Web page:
q Recorders from long ago produced a tone which was sweet and keen.q In general, it had a small range. The bigger the instrument, the fewer notes it could play.
q During the fifteenth century, instrument makers began producing choirs of recorders and other instruments in many sizes.q There are many existing examples of recorders of this time.q They sounded bold and rich and the high notes were just as strong as the low notes.
q During the Baroque age, the recorder became important as a solo instrument.q Makers of recorders were busy trying to improve the recorder. The shape changed and became more tapered. The range got bigger.q Recorders were also members of the orchestra at this time.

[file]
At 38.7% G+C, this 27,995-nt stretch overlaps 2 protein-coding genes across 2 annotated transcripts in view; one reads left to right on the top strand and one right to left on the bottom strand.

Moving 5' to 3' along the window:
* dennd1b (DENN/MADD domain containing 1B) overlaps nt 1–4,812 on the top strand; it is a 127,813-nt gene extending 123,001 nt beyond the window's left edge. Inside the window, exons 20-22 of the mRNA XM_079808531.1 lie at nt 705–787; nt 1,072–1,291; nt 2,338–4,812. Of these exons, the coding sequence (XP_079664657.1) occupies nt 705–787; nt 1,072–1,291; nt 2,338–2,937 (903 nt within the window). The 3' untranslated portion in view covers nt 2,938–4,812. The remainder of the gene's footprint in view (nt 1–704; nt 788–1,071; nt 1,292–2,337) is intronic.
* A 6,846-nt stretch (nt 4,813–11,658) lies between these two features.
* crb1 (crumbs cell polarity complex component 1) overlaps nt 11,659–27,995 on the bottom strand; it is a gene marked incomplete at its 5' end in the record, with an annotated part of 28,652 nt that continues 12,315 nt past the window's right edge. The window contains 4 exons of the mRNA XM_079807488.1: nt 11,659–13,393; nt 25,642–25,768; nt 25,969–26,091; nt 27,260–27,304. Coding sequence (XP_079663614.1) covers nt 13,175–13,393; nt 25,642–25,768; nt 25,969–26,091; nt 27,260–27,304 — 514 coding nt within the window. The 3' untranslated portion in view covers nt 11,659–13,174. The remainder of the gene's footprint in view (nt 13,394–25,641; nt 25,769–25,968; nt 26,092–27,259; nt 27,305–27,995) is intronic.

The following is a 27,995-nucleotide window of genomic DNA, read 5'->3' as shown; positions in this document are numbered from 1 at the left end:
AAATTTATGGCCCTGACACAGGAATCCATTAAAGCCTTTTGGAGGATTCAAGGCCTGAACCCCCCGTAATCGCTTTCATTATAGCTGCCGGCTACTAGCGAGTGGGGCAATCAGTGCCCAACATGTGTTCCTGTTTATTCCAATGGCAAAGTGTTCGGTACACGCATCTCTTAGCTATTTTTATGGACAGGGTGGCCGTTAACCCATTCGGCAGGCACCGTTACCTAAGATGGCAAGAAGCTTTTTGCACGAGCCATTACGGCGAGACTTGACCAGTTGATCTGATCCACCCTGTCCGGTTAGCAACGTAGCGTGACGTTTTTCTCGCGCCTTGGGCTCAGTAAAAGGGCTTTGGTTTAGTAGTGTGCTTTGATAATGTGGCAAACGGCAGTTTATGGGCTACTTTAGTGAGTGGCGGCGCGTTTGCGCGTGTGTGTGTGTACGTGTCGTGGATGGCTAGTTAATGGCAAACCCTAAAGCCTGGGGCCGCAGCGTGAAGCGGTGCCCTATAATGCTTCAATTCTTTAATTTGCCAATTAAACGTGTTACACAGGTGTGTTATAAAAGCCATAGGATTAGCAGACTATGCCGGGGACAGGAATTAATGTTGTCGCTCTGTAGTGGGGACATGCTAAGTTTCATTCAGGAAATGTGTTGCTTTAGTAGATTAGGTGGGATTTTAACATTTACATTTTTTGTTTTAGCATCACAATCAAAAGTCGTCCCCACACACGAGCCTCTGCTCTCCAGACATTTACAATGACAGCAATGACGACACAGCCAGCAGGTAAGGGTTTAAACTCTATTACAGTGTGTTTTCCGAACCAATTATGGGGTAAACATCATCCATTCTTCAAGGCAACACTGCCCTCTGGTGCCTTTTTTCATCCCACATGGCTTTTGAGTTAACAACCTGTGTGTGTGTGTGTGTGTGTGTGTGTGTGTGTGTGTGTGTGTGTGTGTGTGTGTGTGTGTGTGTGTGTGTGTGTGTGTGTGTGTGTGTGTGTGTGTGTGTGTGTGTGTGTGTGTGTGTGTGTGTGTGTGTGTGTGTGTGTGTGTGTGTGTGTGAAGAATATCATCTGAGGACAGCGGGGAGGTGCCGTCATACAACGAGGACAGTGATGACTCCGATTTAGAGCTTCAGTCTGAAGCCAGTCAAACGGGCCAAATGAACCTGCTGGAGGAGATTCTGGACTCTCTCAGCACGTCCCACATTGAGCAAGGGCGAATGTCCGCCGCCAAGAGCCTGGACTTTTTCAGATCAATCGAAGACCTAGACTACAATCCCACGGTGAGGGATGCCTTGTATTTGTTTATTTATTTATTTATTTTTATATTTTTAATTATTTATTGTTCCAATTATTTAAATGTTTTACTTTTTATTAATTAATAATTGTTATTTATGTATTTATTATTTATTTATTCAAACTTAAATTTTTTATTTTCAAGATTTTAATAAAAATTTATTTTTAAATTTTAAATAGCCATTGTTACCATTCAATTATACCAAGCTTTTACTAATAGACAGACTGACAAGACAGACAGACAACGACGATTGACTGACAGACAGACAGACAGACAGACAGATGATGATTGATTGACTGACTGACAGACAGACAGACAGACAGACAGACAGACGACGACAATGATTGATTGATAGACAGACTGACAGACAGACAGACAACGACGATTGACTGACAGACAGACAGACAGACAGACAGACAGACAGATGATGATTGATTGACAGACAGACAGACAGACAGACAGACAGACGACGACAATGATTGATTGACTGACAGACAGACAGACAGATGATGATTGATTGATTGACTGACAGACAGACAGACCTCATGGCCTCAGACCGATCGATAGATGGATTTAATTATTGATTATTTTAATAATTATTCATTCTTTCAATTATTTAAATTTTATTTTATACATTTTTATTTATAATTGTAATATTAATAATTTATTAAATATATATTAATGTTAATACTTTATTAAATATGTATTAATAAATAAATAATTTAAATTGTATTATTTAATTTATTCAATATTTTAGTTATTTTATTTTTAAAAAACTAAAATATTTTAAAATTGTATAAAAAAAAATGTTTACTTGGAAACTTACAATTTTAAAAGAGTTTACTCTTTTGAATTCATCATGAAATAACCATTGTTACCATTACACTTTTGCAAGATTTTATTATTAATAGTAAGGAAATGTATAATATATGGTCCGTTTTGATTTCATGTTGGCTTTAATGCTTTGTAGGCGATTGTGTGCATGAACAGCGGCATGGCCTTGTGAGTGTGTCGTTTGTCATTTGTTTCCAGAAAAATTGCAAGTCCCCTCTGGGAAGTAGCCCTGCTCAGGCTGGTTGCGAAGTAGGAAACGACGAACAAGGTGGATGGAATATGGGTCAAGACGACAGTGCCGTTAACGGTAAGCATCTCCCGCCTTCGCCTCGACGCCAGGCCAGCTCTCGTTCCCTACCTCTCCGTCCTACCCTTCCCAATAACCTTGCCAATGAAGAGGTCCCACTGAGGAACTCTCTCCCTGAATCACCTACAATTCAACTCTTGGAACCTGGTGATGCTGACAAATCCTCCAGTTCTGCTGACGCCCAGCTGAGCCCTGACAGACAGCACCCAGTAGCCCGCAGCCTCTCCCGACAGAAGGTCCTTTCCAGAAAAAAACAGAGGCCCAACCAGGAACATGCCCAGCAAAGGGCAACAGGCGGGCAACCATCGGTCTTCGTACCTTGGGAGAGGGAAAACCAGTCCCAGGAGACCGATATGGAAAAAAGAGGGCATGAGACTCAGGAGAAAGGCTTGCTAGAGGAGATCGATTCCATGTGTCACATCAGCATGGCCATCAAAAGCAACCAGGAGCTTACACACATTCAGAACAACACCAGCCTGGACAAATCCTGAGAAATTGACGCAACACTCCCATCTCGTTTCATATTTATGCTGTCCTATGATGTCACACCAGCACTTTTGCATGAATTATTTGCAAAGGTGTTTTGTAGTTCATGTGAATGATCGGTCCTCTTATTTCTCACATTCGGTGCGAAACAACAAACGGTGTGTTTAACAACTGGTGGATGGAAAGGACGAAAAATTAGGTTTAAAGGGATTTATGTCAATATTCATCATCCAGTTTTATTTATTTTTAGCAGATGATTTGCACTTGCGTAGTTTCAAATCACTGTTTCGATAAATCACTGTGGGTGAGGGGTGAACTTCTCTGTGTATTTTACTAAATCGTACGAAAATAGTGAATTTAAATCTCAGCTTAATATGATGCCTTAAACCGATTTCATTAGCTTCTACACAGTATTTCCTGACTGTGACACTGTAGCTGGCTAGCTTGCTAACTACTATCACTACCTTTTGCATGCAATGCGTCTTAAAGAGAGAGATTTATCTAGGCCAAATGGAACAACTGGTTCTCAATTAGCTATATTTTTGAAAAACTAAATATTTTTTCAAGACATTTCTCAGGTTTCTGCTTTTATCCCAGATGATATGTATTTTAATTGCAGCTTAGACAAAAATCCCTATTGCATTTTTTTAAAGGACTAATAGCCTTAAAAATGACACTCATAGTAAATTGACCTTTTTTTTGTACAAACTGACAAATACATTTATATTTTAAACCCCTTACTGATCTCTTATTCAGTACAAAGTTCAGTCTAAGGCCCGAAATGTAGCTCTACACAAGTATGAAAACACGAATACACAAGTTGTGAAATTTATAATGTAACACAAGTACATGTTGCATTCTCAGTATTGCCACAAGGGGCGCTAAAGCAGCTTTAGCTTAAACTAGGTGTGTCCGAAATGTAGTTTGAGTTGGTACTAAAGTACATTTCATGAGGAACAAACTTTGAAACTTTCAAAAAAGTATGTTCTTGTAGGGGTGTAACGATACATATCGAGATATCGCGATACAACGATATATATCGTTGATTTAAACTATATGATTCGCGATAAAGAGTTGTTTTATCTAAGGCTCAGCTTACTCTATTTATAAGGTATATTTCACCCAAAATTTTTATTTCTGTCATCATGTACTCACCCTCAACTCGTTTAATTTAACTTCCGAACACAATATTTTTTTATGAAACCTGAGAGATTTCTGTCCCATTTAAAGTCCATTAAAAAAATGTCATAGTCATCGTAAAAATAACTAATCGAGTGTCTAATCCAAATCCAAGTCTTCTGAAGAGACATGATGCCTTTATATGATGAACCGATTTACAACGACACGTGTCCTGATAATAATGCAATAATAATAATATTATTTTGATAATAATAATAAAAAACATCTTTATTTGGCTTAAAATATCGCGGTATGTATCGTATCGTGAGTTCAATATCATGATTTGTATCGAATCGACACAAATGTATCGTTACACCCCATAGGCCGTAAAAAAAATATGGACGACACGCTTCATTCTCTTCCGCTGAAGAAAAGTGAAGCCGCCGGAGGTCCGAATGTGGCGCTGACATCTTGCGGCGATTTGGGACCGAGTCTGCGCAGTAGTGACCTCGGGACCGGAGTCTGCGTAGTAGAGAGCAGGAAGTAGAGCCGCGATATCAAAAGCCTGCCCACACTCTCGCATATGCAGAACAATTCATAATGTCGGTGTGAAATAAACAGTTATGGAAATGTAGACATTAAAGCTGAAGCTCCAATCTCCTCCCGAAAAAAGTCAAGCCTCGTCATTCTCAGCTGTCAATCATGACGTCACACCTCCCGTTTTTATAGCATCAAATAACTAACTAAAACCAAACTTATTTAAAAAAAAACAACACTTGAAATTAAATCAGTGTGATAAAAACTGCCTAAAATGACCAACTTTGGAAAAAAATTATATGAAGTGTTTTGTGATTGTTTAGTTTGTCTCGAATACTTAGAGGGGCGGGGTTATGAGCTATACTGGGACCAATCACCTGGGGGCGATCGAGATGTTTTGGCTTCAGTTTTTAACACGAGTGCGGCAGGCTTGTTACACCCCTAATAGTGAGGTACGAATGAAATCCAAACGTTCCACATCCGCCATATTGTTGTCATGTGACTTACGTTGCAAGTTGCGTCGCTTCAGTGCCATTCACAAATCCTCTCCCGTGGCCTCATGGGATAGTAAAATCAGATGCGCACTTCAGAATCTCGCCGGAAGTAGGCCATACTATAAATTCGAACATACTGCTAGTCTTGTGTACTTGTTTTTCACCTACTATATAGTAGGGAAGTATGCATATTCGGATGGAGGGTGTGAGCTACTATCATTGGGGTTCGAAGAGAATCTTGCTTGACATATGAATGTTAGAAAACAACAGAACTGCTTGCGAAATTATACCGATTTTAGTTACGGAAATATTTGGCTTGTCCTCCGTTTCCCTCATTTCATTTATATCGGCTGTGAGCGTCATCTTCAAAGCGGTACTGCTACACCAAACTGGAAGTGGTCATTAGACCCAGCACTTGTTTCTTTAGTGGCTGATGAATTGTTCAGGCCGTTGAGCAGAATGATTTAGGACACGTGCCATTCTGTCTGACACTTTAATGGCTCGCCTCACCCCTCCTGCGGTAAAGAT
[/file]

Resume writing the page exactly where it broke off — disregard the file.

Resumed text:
qBECAUSE EVERYONE WANTED TO PLAY THE FLUTE!q The flute was louder.q The flute had more notes.q The flute ABSOLUTELY TOOK OVER!!!
And then recorders reappeared!q Recorders began to make a come back in the 1890s in Germany.q The German Recorder Movement was started by Peter Harlan. He taught all of his young students the recorder, so that they could learn how to make music.q Factories that made recorders began to flourish.
q Arnold Dolmetsch, who came to England from France in 1883 to study at the Royal College of Music, loved the sound of recorders.q He bought an old recorder at an auction in 1905 and taught himself to play the recorder. Maybe he should have bought a razor, too…
q His son lost the Aaawww… recorder in 1919 PLEASE, Dad! on Waterloo station.q Arnold began making his own recorders!q Do you think he let his son have another one?
q The recorder’s popularity spread to the United States in the early 1900s.q Instruments were made cheaper and became more readily available to students.q They are used in many classrooms throughout the United States and Europe.
OKAY, OKAY,SO WHAT DOES A MODERN ONE LOOK LIKE???